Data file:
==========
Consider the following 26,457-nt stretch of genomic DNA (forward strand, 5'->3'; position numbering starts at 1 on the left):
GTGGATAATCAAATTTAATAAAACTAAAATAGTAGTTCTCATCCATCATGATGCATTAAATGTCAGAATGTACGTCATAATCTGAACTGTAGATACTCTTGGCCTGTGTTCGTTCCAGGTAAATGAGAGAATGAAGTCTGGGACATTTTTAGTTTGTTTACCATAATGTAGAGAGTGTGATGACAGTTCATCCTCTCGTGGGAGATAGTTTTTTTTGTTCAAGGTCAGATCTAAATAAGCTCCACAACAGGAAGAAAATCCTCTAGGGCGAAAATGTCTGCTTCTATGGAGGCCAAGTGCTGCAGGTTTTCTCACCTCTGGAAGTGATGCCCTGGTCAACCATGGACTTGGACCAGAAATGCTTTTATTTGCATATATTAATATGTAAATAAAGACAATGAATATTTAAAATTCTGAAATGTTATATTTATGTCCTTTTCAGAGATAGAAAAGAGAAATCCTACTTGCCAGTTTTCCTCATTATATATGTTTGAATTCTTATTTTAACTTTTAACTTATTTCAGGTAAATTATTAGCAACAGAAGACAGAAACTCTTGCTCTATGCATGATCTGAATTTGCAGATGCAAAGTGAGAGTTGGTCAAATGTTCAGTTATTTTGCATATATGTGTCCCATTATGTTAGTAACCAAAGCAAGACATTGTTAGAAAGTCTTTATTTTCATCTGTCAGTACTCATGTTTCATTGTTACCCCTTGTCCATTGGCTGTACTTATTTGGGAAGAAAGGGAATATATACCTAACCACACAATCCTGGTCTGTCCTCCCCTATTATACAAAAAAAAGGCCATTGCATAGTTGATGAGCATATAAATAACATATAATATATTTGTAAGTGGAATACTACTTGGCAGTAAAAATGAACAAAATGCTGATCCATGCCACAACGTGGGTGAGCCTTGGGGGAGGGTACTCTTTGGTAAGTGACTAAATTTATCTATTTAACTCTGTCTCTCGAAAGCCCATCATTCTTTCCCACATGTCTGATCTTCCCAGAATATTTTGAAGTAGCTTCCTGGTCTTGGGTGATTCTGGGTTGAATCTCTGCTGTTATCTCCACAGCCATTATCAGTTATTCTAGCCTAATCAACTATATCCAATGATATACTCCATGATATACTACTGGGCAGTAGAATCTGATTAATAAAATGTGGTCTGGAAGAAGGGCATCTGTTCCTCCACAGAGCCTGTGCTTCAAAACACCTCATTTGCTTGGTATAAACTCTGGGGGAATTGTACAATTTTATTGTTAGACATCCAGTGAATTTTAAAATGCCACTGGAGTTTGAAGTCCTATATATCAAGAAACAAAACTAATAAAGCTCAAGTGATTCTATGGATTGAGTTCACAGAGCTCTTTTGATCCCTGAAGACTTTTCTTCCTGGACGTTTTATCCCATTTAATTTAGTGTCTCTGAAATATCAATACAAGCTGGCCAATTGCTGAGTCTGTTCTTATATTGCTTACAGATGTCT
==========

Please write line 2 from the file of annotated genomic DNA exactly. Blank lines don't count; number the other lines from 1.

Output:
GTGGATAATCAAATTTAATAAAACTAAAATAGTAGTTCTCATCCATCATGATGCATTAAATGTCAGAATGTACGTCATAATCTGAACTGTAGATACTCTTGGCCTGTGTTCGTTCCAGGTAAATGAGAGAATGAAGTCTGGGACATTTTTAGTTTGTTTACCATAATGTAGAGAGTGTGATGACAGTTCATCCTCTCGTGGGAGATAGTTTTTTTTGTTCAAGGTCAGATCTAAATAAGCTCCACAACAGGAAGAAAATCCTCTAGGGCGAAAATGTCTGCTTCTATGGAGGCCAAGTGCTGCAGGTTTTCTCACCTCTGGAAGTGATGCCCTGGTCAACCATGGACTTGGACCAGAAATGCTTTTATTTGCATATATTAATATGTAAATAAAGACAATGAATATTTAAAATTCTGAAATGTTATATTTATGTCCTTTTCAGAGATAGAAAAGAGAAATCCTACTTGCCAGTTTTCCTCATTATATATGTTTGAATTCTTATTTTAACTTTTAACTTATTTCAGGTAAATTATTAGCAACAGAAGACAGAAACTCTTGCTCTATGCATGATCTGAATTTGCAGATGCAAAGTGAGAGTTGGTCAAATGTTCAGTTATTTTGCATATATGTGTCCCATTATGTTAGTAACCAAAGCAAGACATTGTTAGAAAGTCTTTATTTTCATCTGTCAGTACTCATGTTTCATTGTTACCCCTTGTCCATTGGCTGTACTTATTTGGGAAGAAAGGGAATATATACCTAACCACACAATCCTGGTCTGTCCTCCCCTATTATACAAAAAAAAGGCCATTGCATAGTTGATGAGCATATAAATAACATATAATATATTTGTAAGTGGAATACTACTTGGCAGTAAAAATGAACAAAATGCTGATCCATGCCACAACGTGGGTGAGCCTTGGGGGAGGGTACTCTTTGGTAAGTGACTAAATTTATCTATTTAACTCTGTCTCTCGAAAGCCCATCATTCTTTCCCACATGTCTGATCTTCCCAGAATATTTTGAAGTAGCTTCCTGGTCTTGGGTGATTCTGGGTTGAATCTCTGCTGTTATCTCCACAGCCATTATCAGTTATTCTAGCCTAATCAACTATATCCAATGATATACTCCATGATATACTACTGGGCAGTAGAATCTGATTAATAAAATGTGGTCTGGAAGAAGGGCATCTGTTCCTCCACAGAGCCTGTGCTTCAAAACACCTCATTTGCTTGGTATAAACTCTGGGGGAATTGTACAATTTTATTGTTAGACATCCAGTGAATTTTAAAATGCCACTGGAGTTTGAAGTCCTATATATCAAGAAACAAAACTAATAAAGCTCAAGTGATTCTATGGATTGAGTTCACAGAGCTCTTTTGATCCCTGAAGACTTTTCTTCCTGGACGTTTTATCCCATTTAATTTAGTGTCTCTGAAATATCAATACAAGCTGGCCAATTGCTGAGTCTGTTCTTATATTGCTTACAGATGTCT